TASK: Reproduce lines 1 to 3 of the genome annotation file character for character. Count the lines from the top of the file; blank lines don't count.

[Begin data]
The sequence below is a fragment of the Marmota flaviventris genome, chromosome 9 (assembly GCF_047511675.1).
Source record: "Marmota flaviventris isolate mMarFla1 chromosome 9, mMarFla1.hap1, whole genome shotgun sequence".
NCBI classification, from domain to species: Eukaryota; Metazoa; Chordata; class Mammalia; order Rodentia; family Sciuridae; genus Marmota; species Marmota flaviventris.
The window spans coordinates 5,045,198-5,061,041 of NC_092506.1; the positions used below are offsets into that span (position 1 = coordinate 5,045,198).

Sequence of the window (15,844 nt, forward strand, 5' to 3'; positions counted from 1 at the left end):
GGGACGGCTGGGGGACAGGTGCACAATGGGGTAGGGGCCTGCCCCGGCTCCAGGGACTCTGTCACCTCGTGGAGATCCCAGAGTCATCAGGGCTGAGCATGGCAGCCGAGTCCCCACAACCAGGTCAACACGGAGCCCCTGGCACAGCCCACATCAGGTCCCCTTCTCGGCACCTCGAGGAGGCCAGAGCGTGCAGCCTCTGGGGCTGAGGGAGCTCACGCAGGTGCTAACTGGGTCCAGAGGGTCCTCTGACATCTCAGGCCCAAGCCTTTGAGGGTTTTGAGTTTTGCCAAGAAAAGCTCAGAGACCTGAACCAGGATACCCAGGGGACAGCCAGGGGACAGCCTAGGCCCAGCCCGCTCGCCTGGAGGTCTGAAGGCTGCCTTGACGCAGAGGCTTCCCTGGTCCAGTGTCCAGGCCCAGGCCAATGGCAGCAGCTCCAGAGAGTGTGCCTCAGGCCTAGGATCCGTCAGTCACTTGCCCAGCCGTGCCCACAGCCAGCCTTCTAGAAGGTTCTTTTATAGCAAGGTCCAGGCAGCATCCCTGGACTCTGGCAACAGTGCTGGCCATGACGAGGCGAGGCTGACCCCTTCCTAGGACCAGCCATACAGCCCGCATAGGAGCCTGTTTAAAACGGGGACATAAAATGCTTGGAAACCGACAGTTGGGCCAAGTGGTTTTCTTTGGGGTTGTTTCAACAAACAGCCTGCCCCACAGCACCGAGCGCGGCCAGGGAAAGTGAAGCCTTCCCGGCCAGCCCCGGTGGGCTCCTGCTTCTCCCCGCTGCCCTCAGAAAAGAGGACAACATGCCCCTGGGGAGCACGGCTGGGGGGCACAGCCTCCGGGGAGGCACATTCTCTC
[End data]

The sequence below is a fragment of the Marmota flaviventris genome, chromosome 9 (assembly GCF_047511675.1).
Source record: "Marmota flaviventris isolate mMarFla1 chromosome 9, mMarFla1.hap1, whole genome shotgun sequence".
NCBI classification, from domain to species: Eukaryota; Metazoa; Chordata; class Mammalia; order Rodentia; family Sciuridae; genus Marmota; species Marmota flaviventris.